The West End Fountain Lat -51.684494 Lon -4.684494

Standing like a sentry guarding the entrance to New Road, almost unseen and unnoticed by the passing traffic, is the West End Fountain. This old piece of polished granite street furniture has seen people and traffic pass by for over a century, but how old is it and what was its purpose?

In the hot and dusty June of 1863 a letter appeared in The Llanelly Guardian newspaper addressed to The Editor from a person who wished to be known as a Thirsty Pilgrim. The author of this brief epistle was appealing to the governing body of the town, then known as the Board of Health, for a public water fountain to provide the supply of a draught of sparkling water. [a] It is not known if this letter was heeded or indeed if it applied to the above fountain but we know that this watering hole was already in situ by 1889 [b].

Since the original research and writing up of this article, new information has come to light indicating that the fountain was installed at West End, Llanelli, circa 1886

The West End Fountain A correspondent suggests that something be done to keep dry the base of the new fountain, otherwise its would-be drinkers cannot approach without first donning sea-boots! The same gentleman adds: Are our Board of Health prepared to receive sealed tenders for the purchase of our elder, broken- hearted fountain, as I have heard a few football players say it would be a boon to a thirsty team on Stradey Park.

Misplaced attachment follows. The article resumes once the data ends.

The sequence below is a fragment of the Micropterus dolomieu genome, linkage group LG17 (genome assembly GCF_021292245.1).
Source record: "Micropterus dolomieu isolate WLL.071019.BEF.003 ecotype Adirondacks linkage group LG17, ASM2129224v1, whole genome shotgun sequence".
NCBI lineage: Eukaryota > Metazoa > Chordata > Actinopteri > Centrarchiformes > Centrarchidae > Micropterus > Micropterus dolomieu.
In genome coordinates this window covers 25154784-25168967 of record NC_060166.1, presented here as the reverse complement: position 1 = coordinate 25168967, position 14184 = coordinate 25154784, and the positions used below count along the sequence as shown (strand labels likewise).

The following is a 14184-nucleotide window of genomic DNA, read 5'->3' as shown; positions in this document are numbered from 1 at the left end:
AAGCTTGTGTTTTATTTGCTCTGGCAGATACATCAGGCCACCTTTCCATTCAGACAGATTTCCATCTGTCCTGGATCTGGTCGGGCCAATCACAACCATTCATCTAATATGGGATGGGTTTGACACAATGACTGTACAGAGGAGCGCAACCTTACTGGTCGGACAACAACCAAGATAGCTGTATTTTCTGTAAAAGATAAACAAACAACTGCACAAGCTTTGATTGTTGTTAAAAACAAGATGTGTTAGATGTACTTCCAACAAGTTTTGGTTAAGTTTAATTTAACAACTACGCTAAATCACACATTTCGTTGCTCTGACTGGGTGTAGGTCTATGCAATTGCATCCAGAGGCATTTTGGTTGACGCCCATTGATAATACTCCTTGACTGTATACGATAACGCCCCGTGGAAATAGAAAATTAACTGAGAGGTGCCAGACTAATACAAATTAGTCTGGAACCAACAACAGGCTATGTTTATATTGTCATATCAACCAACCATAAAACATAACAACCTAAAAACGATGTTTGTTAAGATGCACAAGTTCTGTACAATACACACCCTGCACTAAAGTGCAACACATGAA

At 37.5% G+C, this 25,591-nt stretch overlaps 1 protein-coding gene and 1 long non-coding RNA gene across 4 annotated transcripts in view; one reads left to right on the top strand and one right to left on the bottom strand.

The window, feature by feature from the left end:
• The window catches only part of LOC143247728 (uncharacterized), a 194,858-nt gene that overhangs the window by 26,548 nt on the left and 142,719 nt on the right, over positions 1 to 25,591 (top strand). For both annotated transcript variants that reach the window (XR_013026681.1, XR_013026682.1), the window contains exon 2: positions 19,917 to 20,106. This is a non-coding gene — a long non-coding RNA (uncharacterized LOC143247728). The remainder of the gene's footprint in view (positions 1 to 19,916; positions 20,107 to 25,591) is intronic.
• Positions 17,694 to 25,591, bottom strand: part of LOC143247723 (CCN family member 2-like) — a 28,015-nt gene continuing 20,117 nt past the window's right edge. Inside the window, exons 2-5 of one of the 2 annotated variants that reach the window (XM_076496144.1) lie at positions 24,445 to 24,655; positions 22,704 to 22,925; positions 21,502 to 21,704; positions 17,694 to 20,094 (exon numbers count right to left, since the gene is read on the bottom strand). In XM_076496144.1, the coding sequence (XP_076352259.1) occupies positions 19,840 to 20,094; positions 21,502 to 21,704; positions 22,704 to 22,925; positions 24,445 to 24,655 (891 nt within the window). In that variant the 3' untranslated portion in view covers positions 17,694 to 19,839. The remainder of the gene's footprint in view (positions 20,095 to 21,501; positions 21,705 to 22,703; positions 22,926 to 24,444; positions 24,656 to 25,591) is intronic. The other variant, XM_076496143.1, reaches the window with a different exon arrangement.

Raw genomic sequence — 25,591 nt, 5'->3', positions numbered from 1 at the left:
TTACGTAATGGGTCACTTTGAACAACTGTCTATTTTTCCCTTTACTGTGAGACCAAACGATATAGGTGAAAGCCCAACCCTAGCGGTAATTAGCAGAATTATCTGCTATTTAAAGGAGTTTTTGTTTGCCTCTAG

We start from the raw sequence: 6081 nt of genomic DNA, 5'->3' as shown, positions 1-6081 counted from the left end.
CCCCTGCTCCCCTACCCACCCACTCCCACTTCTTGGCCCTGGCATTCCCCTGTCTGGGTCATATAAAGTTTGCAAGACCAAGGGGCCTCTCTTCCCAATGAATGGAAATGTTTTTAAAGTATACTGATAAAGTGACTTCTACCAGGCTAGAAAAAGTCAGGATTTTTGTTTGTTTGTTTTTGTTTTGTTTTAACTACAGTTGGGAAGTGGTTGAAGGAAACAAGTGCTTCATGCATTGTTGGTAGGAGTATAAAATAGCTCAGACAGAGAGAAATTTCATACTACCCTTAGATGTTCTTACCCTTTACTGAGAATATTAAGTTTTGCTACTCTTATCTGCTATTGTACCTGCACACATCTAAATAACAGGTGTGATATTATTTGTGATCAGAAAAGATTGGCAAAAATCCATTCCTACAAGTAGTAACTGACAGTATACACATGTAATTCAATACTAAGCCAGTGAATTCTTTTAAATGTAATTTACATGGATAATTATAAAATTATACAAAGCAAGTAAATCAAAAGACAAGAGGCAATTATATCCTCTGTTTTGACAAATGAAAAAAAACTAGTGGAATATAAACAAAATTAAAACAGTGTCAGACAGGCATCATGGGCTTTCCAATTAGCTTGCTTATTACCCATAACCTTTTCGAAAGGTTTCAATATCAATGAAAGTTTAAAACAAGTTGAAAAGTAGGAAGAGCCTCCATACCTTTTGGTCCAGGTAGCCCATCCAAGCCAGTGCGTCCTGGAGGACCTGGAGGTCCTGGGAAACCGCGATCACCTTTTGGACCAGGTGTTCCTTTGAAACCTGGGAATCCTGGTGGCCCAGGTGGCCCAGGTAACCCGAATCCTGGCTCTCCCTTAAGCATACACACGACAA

Llanelly Guardian 2 Sept 1886

The item known as the West End Fountain was not merely a source of drinking water for the parched traveller but it also served as a horse trough which was strategically placed at the foot of New Road, a road that has existed since about 1829 [c]. Until the early part of the 20th century the main mode of transport was the horse and it was probably from this trough that many a steed would 'fill up' before the slow gradient up New Road to the village of Furnace and on.

West End has been a busy thoroughfare for nearly two hundred years, it leads into Hall Street, so named after the first town hall that was built there. The street possessed a number of public houses, an early market place and a 'Smithy' was operated by Thomas & Philip Vaughan who were the blacksmiths there for over fifty years. [d]

The 1880 OS Plan of West End shows a Smithy sited near the junction of New Road (see attached plan).